This is part two of my interview with Aaron May, chef-partner of Praying Monk, Over Easy, The Lodge, Mabel's on Main and May's Counter in Tucson. If you missed part one, where May talks about whether he's a chef, a restaurateur or a party boy -- and what I learned (full disclosure) in a year of working for him -- read it here.
Most under-rated ingredient: Salt. There are dozens of types of salt I like to use, but people are scared of it so I think it's often overlooked.
Something always found in your kitchen: Cottage cheese. I eat plain, load it with jalapeños and radish. I also put it in the robot coupe and use it as a base for sauces and dips. It's another versatile ingredient that's too often overlooked.
Something never found in your kitchen: A microwave. It takes only a few minutes to heat up a pan or turn on the oven. People should really stay away from them.
Something always found in your fridge: Butter, Sriracha and black seedless grapes.
Favorite thing to eat growing up: Kraft mac and cheese. I still love it.
Favorite thing to eat now: A Chicago-style hot dog made with Vienna Beef and a poppy seed bun.
What's your guilty pleasure?: Swedish fish.
If your cooking were a genre of music, what would it be?: Punk rock. I pretty much do what I want, how I want, and I don't really care what anyone has to say about it. The great thing about being a chef is: Being a chef.
The tough thing about being a chef is: No one really understands the demands. That's why there is such a camaraderie among chefs.
I think your greatest talent lies in upscale cooking, but in recent years, you have veered toward casual. Other than a rocky economy, is there a reason for that? The economy is definitely a part, but so is geography. The fact is, I live in Phoenix (which I love) and I have to make a living here. There are a lot more people here that are more interested in eating omelets and cheese burgers than turbot and john dory. And that's fine by me. The goal of a chef is to feed people and have them love it. I love to cook at the high end, and I can throw down with the best of 'em. But it's much more rewarding to please normal people every day than a critic once a year.
The most fun I've ever had in the kitchen was when: I was cooking a dinner that someone purchased at a charity event along with Chris Gross, Matt Carter, James Porter and Beau MacMillan. Five courses, loads of Dom Perignon and four chefs betting on whether the souffles would turn out, which, somehow, they did.
Has your cooking changed over the years?: I think I've mellowed over the years and so has my cooking. I used to feel a need to over-complicate things, too many ingredients, too many techniques. Now I am comfortable letting simply prepared, great ingredients speak for themselves. Name a giant in the American food scene and explain why you admire this person: Wolfgang Puck has somehow transcended the celebrity chef cliche. He was the first celebrity chef, and he sells tomato sauce on QVC. But all of that notwithstanding, he has a ton of restaurants serving great food, you never see him on some silly reality show, and he is still amazingly relevant among real chefs.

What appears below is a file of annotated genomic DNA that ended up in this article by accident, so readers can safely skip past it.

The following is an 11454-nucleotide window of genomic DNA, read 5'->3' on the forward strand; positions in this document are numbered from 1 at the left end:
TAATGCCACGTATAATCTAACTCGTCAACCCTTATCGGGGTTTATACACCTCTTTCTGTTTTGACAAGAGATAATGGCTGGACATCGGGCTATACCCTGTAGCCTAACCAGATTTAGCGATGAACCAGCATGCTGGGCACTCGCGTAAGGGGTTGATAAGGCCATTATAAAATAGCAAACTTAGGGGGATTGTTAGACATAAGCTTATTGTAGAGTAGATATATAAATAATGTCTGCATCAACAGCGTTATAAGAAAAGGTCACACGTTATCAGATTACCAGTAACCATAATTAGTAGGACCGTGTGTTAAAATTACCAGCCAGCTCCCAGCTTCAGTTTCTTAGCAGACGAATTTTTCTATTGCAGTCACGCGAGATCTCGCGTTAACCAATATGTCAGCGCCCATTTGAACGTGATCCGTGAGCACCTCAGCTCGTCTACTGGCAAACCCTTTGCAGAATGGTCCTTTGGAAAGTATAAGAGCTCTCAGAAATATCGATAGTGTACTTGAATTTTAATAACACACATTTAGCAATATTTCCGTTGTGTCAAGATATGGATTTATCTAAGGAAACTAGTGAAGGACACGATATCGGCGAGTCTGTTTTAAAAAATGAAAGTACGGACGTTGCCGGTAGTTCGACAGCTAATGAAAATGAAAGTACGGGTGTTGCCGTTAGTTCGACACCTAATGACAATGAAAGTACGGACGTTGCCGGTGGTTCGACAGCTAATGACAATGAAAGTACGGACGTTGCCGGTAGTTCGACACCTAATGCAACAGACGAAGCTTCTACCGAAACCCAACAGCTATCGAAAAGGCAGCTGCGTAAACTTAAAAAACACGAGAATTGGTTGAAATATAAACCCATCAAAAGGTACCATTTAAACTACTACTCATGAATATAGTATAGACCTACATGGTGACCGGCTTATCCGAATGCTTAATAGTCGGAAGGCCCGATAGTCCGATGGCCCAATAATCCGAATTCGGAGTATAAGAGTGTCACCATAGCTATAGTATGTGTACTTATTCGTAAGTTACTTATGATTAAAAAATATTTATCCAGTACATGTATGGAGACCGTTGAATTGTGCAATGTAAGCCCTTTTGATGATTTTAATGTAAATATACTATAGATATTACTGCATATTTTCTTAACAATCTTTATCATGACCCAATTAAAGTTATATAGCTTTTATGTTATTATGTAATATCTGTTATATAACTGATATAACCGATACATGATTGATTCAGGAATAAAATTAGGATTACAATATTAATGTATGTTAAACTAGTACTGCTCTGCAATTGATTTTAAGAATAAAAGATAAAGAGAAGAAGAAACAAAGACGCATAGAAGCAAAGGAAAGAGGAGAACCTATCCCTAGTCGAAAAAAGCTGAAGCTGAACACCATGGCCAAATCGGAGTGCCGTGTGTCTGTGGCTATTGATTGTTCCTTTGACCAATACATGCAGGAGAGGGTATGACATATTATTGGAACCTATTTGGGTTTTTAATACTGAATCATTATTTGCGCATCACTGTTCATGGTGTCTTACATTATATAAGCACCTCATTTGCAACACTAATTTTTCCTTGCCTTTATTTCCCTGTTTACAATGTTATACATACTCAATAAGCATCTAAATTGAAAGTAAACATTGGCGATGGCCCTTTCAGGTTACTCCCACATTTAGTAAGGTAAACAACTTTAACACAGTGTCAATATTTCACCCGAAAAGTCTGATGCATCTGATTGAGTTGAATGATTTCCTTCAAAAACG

Name a local chef you admire and explain why: Matt Carter. That guy is a great cook -- hard working, creative and inspiring. I know that I'm going to get a great meal when I go to his places, and if I need a chef to do a charity event, he is always the first "yes." Matt has a love for the kitchen, and it's obvious.
Who would you most like to cook for?: I like to cook for my peers. Nothing makes me happier than when other chefs come in to eat, which they do a lot. They know what they are eating, and their approval means more than anything. You're one of those people other people seem to love or hate. Why?: I'm passionate about everything I do, and I do what I love. There are very few people who live their life that way, and I guess it evokes a strong reaction. I think that the the group that loves me knows me a whole lot better than the group that hates.
If you could have an audience with your detractors, what would you like to say to them?: Fuck them. I wouldn't waste my time.
Last meal on earth -- what would it be?: I'd like a picnic -- blanket in a meadow, blue skies overhead. Live music. Beer on ice. Pate, charcuterie and cheese give way to oysters and caviar. Fried chicken, cole slaw and pickles. Milky white bread, salted butter. And finish it all off with a well-made pot brownie.
What should be written on your head stone?: Here lies Aaron May. This guy knew how to live.
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Enjoy this Chef Salad? Check out Nikki's previous interviews with: Aaron May of Praying Monk Cullen Campbell of Crudo DJ Monti Carlo Pete DeRuvo of Davanti Enoteca Chuck Wiley of Cafe ZuZu Justin Beckett of Beckett's Table Bryan Dooley of Bryan's Black Mountain Barbecue Silvana Salcido Esparza of Barrio Cafe Jeff Kraus of Crepe Bar Bernie Kantak of Citizen Public House James Porter of Petite Maison Johnny Chu of SoChu House Neo Asian + Martini Bar Stephen Jones of Blue Hound Kitchen & Cocktails Chris Gross of Christopher's Restaurant and Crush Lounge Chris Curtiss of NoRTH Arcadia Payton Curry of Brat Haus Mark Tarbell of Tarbell's Josh Hebert of Posh Kevin Binkley of Binkley's Restaurant Lori Hashimoto of Hana Japanese Eatery Larry White, Jr. Lo-Lo's Fried Chicken & Waffles